An adoptive parent of Roma children, Arie Farnam is an American journalist living in the Czech Republic. She will talk about her film, “Walls” (“Zdi”), which follows the stories of Roma children attending a “special school”. She will link that experience to information she has gathered while working as a journalist across the Balkans and Central and Eastern Europe. In her opinion, segregation the schools is at the heart of many social problems and affects not just the Roma community, but negatively impacts the economies of entire states. Farnam will also outline historical parallels with segregated schooling in the United States.

Astrid Kury and Ursula Glaeser (AUS)

“The Romale! cultural network in Graz” (“Kulturní síť Romale! ve Štýrském Hradci”)

Instead of classifying people on the basis of their ethnic origin, the “Romale!” cultural network focuses on the many layers of individual identity and brings together artists and scholars struggling against discrimination and exclusion. The assignment of a certain collective identity is the start of the exclusion mechanism, and the culture and life of Roma people is marked by their experience with exclusion and extirpation. “Romale!” leaves behind the predominant mutual stereotypes and presents a contemporary position on art and social policy in collaboration with Roma activists and associations and various cultural and scholarly institutions.

Delaine Le Bas (GB)

“Art, education and solidarity” (“Umění, vzdělání a solidarita”)

For more than a year, Delaine Le Bas has been working with the Aspex Gallery ( Together with Amy Lloyd, their coordinator for education, she has worked with families settled on a halting site for Roma/Travellers administered by the municipality of Southampton in Hampshire, England. The works she has created with this families are about them, come from them, and are directed by them. The families originally asked her to help them create images that could be understood as culturally “theirs”/”ours”, but what began to come about was something completely refreshing that speaks about their place in the world as they themselves see it. All of the questions were posed by them and their self-confidence grew as a result. Through this space, they have become sufficiently sure of themselves and their true capabilities are starting to reveal themselves. This success was achieved through the free flow of ideas, an informal approach, the use of various media, and work with the families both inside their community and outside in the world.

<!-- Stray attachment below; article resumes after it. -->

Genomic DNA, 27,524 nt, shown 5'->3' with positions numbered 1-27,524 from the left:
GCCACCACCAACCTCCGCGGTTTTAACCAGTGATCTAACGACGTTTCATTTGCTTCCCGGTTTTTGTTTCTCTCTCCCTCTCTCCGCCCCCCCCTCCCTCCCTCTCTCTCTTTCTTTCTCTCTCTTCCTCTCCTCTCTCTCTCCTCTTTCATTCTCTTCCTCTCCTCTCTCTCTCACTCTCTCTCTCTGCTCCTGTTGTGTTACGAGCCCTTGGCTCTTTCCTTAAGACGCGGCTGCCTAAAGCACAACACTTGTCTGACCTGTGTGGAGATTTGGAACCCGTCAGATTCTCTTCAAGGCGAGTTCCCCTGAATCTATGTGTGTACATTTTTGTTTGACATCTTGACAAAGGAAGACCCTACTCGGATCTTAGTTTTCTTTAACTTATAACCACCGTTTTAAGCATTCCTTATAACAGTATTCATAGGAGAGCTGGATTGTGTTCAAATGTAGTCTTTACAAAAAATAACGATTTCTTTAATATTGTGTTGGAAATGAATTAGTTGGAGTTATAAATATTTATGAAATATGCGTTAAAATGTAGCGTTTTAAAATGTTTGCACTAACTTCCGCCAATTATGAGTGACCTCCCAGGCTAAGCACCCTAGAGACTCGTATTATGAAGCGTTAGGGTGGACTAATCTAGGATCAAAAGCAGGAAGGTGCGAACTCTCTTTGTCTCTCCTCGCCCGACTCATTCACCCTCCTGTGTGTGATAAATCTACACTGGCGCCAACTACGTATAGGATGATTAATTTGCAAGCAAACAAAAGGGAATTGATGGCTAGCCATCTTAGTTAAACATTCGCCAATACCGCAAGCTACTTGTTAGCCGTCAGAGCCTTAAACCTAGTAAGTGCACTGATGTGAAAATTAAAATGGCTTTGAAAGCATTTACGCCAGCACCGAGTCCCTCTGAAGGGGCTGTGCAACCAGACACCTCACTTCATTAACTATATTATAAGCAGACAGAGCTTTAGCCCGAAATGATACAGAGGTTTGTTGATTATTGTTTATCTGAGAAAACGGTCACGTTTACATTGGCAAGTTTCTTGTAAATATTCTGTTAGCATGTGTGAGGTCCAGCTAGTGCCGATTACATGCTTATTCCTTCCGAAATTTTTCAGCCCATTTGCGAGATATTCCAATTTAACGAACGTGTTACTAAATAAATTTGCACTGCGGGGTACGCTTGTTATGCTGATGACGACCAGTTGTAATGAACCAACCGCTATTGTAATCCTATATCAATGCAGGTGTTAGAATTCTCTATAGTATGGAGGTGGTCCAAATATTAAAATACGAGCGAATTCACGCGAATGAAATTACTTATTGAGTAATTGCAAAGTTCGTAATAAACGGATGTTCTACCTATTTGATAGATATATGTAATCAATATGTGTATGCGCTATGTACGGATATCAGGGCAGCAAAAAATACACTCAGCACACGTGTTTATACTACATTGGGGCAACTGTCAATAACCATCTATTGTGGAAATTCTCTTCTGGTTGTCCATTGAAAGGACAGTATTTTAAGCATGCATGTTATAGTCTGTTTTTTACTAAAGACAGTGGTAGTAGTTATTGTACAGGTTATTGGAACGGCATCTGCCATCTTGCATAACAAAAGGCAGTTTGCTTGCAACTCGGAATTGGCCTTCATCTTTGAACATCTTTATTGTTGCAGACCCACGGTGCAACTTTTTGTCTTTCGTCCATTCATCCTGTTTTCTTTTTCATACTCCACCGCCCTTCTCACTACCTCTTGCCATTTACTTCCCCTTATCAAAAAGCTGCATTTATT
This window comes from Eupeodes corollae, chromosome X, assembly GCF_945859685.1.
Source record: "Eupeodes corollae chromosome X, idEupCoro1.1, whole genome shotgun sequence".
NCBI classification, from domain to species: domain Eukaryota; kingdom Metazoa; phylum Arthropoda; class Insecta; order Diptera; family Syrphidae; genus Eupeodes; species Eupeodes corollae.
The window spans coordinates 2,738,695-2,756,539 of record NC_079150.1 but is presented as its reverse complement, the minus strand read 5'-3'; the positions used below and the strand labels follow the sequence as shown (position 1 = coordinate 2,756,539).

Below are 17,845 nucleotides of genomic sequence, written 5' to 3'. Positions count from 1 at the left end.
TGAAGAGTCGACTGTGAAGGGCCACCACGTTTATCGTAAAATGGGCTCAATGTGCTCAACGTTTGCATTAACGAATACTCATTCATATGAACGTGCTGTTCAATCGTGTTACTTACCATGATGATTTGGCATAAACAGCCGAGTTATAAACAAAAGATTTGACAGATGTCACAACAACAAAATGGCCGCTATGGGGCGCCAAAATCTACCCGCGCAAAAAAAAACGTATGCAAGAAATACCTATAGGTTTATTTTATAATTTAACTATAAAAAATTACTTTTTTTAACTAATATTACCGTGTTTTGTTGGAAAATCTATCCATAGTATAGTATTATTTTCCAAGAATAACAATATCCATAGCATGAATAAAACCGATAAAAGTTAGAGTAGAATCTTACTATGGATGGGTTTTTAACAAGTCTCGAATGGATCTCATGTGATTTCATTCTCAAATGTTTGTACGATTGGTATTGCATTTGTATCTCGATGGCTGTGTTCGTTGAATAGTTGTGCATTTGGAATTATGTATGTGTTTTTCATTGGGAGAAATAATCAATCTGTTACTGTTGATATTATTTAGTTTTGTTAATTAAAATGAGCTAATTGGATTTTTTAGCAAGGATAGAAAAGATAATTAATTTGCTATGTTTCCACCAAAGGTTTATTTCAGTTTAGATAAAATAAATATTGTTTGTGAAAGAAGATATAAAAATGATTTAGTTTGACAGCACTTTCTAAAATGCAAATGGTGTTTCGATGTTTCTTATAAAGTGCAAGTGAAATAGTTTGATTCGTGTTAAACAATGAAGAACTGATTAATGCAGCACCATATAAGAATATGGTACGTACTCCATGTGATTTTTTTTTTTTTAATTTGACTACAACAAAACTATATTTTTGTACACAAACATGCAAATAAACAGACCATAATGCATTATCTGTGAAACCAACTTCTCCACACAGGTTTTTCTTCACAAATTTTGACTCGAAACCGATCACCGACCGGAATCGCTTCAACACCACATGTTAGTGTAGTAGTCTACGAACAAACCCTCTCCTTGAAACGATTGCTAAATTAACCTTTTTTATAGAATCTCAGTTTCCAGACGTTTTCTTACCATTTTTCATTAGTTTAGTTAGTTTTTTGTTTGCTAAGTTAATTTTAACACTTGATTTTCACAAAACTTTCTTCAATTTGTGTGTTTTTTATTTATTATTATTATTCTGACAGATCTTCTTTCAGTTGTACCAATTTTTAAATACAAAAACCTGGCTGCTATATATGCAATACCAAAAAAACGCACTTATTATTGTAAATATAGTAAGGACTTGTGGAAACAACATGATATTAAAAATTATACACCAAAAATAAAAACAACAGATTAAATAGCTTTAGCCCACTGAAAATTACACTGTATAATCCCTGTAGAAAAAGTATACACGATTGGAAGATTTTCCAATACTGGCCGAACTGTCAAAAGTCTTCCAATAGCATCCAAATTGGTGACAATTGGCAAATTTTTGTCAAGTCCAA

Damian James Le Bas (GB)

“Theater and the politicization of Roma consciousness” (“Divadlo a politizace romského vědomí”)

From the Russian Roma operettas of the 19th century to the productions of Roma theater companies in the 21st century, theater has always represented an important component of Roma cultural tradition. Even though it is obviously not as strongly anchored in the broader public’s concept of a “typical Gypsy professon”, the theater has long played a role in the Roma tradition of musical and other performances and in fortune-telling (dukkeripen). This presentation will cover the responses of Roma dramatists, performers and poets to current political problems concerning the life of the Roma. Given that the world Roma population has exceeded 12 million people and is continuing to grow in both Americas and in Europe, political activism and Roma theater are becoming linked and are revealing both the sorrows and the victories of the Roma community.

The conference and exhibition are part of the World Roma Festival Khamoro.

This project is taking place under the auspices of UNICEF and the Czech Government Human Rights Commissioner Monika Šimůnková

This project has been created in collaboration with the Slovo 21 and Vzájemné soužití, o.s. (Life Together) organizations.

Gwendolyn AlbertJitka Votavová, voj, Slovo 21, translated by Gwendolyn Albert